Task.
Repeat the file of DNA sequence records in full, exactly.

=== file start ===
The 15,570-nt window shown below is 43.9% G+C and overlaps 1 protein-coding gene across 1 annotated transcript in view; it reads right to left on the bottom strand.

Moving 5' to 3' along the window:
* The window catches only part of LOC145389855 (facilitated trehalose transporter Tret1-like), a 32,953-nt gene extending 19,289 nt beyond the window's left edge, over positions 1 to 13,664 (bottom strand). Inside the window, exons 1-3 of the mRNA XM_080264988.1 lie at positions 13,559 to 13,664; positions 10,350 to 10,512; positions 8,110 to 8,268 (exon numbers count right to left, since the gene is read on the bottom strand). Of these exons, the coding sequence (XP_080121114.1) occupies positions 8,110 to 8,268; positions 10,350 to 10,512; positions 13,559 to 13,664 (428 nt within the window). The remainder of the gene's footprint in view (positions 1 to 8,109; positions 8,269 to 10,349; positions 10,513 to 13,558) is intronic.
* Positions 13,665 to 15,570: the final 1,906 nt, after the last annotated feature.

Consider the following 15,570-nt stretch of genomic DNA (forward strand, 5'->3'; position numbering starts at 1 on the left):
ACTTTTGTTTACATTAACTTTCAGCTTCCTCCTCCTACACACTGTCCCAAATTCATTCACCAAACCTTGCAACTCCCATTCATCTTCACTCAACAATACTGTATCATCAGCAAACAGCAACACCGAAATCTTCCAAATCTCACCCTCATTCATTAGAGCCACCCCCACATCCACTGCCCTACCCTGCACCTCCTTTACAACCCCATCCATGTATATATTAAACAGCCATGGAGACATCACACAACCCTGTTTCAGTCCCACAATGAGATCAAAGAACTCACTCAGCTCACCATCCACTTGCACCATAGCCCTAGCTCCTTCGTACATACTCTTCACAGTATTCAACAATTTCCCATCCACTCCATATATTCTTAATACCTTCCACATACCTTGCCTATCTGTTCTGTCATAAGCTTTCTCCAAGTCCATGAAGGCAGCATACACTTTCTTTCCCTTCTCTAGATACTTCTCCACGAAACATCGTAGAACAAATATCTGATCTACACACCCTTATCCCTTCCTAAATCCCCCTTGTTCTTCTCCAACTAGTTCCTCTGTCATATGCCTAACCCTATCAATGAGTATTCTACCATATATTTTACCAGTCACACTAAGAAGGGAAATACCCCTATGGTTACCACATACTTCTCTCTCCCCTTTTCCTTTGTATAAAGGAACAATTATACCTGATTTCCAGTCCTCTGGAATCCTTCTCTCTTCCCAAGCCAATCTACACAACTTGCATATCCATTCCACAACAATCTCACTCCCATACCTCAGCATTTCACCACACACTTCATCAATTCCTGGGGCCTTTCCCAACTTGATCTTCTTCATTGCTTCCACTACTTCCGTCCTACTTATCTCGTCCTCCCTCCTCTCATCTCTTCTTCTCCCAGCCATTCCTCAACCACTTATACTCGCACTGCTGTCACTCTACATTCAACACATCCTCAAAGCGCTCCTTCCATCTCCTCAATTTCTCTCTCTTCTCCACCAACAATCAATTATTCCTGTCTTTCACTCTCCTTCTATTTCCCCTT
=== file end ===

The 15,570-nt window shown below is 43.9% G+C and overlaps 1 protein-coding gene across 1 annotated transcript in view; it reads right to left on the bottom strand.

Moving 5' to 3' along the window:
* The window catches only part of LOC145389855 (facilitated trehalose transporter Tret1-like), a 32,953-nt gene extending 19,289 nt beyond the window's left edge, over positions 1 to 13,664 (bottom strand). Inside the window, exons 1-3 of the mRNA XM_080264988.1 lie at positions 13,559 to 13,664; positions 10,350 to 10,512; positions 8,110 to 8,268 (exon numbers count right to left, since the gene is read on the bottom strand). Of these exons, the coding sequence (XP_080121114.1) occupies positions 8,110 to 8,268; positions 10,350 to 10,512; positions 13,559 to 13,664 (428 nt within the window). The remainder of the gene's footprint in view (positions 1 to 8,109; positions 8,269 to 10,349; positions 10,513 to 13,558) is intronic.
* Positions 13,665 to 15,570: the final 1,906 nt, after the last annotated feature.

Consider the following 15,570-nt stretch of genomic DNA (forward strand, 5'->3'; position numbering starts at 1 on the left):
ACTTTTGTTTACATTAACTTTCAGCTTCCTCCTCCTACACACTGTCCCAAATTCATTCACCAAACCTTGCAACTCCCATTCATCTTCACTCAACAATACTGTATCATCAGCAAACAGCAACACCGAAATCTTCCAAATCTCACCCTCATTCATTAGAGCCACCCCCACATCCACTGCCCTACCCTGCACCTCCTTTACAACCCCATCCATGTATATATTAAACAGCCATGGAGACATCACACAACCCTGTTTCAGTCCCACAATGAGATCAAAGAACTCACTCAGCTCACCATCCACTTGCACCATAGCCCTAGCTCCTTCGTACATACTCTTCACAGTATTCAACAATTTCCCATCCACTCCATATATTCTTAATACCTTCCACATACCTTGCCTATCTGTTCTGTCATAAGCTTTCTCCAAGTCCATGAAGGCAGCATACACTTTCTTTCCCTTCTCTAGATACTTCTCCACGAAACATCGTAGAACAAATATCTGATCTACACACCCTTATCCCTTCCTAAATCCCCCTTGTTCTTCTCCAACTAGTTCCTCTGTCATATGCCTAACCCTATCAATGAGTATTCTACCATATATTTTACCAGTCACACTAAGAAGGGAAATACCCCTATGGTTACCACATACTTCTCTCTCCCCTTTTCCTTTGTATAAAGGAACAATTATACCTGATTTCCAGTCCTCTGGAATCCTTCTCTCTTCCCAAGCCAATCTACACAACTTGCATATCCATTCCACAACAATCTCACTCCCATACCTCAGCATTTCACCACACACTTCATCAATTCCTGGGGCCTTTCCCAACTTGATCTTCTTCATTGCTTCCACTACTTCCGTCCTACTTATCTCGTCCTCCCTCCTCTCATCTCTTCTTCTCCCAGCCATTCCTCAACCACTTATACTCGCACTGCTGTCACTCTACATTCAACACATCCTCAAAGCGCTCCTTCCATCTCCTCAATTTCTCTCTCTTCTCCACCAACAATCAATTATTCCTGTCTTTCACTCTCCTTCTATTTCCCCTT